3 Key Concepts of Lean Process Improvement
The definition of process improvement seems self-evident, but it’s more complex in theory -- and challenging in practice -- than you might realize. The term refers to the task of identifying opportunities for improvement, implementing changes, and, ideally, measuring the impact of those changes. Without a structured, continuous approach to process improvement, it’s difficult to keep momentum moving. It’s also far too easy for busy, overworked teams to become desensitized to process inefficiencies, and allow bad habits to fester and affect the quality of their work and speed of their delivery. Continuous improvement (also called Kaizen) is a Lean process improvement methodology that provides the disciplined approach teams need to keep improvement as their top priority.
3 Key Concepts of Continuous (Lean Process) Improvement
#1: Lean Process Improvement is a Mindset, Not an Event
Perhaps the biggest differentiator between the generic term “process improvement”, and the Lean process improvement methodology, is that Lean process improvement is a mindset and a practice -- not an event.
Many organizations view process improvement as a temporary event or activity used to solve giant systematic gaps. Lean organizations view continuous improvement as a daily mindset and practice -- the means by which organizations are able to deliver on their promises to their customers.
#2: It’s Most Effective When Practiced Across the Organization
In order for Lean process improvement efforts to be effective, every part of the organization needs to be available for and willing to change.
If not, organizations run the risk of having teams that by optimizing their own performance, suboptimize the performance of another team, and therefore, the performance of the organization as a whole.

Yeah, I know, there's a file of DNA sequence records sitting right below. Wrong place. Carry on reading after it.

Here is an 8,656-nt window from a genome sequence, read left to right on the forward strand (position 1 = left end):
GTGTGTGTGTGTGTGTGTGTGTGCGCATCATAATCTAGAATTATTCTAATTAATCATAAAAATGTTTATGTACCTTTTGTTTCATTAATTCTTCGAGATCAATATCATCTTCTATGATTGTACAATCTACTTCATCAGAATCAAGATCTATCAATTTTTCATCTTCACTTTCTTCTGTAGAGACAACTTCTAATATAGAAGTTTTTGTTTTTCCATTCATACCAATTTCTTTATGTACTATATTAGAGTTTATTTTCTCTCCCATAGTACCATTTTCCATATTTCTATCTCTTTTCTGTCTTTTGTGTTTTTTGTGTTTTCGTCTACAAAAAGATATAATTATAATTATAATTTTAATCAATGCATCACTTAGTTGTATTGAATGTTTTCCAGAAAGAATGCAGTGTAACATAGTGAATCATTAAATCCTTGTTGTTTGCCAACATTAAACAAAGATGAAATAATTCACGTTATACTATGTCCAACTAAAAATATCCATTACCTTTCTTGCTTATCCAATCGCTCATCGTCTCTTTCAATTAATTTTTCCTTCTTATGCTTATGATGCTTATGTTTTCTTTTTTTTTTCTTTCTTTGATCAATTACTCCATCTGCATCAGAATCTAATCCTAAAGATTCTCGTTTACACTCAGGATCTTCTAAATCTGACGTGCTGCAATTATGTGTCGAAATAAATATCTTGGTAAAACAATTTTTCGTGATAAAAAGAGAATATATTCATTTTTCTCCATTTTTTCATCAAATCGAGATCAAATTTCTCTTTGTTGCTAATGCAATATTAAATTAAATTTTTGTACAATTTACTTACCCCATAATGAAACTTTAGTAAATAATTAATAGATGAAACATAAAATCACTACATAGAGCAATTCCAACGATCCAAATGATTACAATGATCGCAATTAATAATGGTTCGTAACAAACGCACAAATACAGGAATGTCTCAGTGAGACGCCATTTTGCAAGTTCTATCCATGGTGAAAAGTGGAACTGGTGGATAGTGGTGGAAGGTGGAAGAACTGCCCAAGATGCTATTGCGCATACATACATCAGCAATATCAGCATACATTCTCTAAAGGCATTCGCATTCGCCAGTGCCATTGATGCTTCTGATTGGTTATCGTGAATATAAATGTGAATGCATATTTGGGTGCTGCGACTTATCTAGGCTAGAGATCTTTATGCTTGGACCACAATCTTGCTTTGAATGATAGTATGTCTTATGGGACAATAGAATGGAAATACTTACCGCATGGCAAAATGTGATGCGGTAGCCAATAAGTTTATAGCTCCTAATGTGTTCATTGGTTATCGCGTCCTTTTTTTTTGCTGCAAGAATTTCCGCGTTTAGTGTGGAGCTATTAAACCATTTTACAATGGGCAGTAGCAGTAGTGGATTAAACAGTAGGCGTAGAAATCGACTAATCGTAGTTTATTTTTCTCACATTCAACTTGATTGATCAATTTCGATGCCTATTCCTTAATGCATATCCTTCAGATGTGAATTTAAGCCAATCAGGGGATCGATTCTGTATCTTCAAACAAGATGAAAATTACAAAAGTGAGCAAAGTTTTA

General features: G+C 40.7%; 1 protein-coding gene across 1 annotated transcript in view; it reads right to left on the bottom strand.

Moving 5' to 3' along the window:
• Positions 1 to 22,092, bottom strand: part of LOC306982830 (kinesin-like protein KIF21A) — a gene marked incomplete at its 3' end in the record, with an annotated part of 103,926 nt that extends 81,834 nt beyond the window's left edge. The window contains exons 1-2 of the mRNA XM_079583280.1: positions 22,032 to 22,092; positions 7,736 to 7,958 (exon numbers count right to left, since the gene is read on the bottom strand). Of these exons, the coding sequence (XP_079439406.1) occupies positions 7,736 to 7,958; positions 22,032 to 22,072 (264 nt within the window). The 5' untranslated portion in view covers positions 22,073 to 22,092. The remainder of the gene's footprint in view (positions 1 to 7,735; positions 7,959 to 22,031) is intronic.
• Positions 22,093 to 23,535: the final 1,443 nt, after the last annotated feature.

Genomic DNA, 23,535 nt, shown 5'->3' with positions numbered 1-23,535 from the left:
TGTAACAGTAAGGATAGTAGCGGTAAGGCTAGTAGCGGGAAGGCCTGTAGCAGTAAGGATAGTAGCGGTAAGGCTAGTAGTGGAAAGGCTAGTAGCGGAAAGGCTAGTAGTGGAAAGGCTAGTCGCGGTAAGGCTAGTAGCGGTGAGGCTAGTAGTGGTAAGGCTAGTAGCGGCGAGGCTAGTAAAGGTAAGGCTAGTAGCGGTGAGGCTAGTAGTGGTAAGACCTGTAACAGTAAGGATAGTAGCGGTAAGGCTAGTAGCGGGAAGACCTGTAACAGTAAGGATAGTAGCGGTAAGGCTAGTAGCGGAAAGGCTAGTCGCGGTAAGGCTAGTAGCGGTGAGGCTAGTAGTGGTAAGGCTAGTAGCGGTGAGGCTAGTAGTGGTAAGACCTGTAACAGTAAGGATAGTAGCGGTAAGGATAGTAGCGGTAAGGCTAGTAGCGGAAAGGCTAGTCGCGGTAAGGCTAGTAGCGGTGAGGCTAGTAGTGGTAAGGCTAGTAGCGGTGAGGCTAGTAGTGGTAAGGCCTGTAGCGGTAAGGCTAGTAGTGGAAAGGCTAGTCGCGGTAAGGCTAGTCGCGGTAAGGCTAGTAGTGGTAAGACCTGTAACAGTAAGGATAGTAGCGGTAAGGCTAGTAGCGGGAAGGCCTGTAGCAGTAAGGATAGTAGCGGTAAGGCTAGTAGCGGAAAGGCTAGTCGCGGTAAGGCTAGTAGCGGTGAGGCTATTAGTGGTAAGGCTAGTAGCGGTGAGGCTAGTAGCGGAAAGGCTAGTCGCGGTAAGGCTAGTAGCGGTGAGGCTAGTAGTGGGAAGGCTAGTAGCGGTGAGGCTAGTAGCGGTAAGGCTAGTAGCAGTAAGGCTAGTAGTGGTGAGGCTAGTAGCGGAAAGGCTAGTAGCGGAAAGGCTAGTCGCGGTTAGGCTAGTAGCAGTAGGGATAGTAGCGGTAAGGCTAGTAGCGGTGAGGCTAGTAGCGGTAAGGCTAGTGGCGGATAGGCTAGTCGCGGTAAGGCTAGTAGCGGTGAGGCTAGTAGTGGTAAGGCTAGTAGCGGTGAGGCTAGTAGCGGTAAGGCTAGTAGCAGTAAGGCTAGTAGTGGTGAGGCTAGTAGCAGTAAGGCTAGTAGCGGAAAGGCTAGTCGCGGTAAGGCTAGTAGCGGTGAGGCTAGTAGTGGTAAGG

If, for example, a marketing team’s improvement efforts lead them to refuse any non-marketing requests so that they can focus on delivering their campaigns, they run the risk of creating campaigns that don’t accurately reflect the latest version of the product, or that don’t align with the messaging sales is using when speaking to potential customers. This creates a strategic discord that can be felt by the customer. Practicing continuous improvement on a figurative island makes it difficult to practice the Lean principle of optimize the whole.
#3: It Helps You Maximize Value and Deliver Faster
The goal of Lean process improvement is to enable teams to systematically find ways to deliver more value to their customers faster. It does this by providing a systematic, scientific approach to practicing continuous improvement as a part of daily work. This approach can be summarized by this diagram of the continuous improvement cycle:
Learn more about each of the steps of this cycle by reading this post.
Lean Process Improvement Techniques
The continuous improvement cycle explains the Lean process improvement mindset, but it doesn’t provide an actionable plan for how to manage and measure improvement efforts alongside regular work. That’s where two tools, Kanban and WIP limits, come in handy.
In order to improve your process, it’s critical that you fully understand it. Kanban is a visual process workflow tool that enables individuals, teams, and organizations to manage work through a shared understanding of process. Kanban can help teams identify opportunities for process improvement. As teams use Kanban boards to manage their work, they automatically generate data they can use to assess the impact of their continuous improvement efforts.
If you’d like to try implementing Kanban on your team, we highly suggest you download the Kanban Roadmap, which guides you through 5 exercises that will help you maximize the impact of your Kanban implementation effort.
Implementing work-in-process (or WIP) limits for yourself and your team is another great Lean process improvement technique. WIP limits are fixed constraints teams place on themselves in order to improve throughput and minimize context switching. This helps them deliver higher quality work faster.
Kanban boards make it easy to track WIP limits, by simply counting how many cards are in the “in-process” lanes in your workflow. You can set WIP limits for specific lanes in LeanKit, which makes it so that you are alerted when you reach your WIP limit. If you wish to exceed the WIP limit, you have to manually override it (ideally, only for specific exceptions decided by your team).
Implementing WIP limits can help teams focus on improving how they prioritize and collaborate on work. This encourages everyone to discuss work priority, status, and opportunities for pair programming as a team, and keep improvement top of mind.
Lean Process Improvement: Learn More
For more information about practicing continuous Lean process improvement, consult the following resources: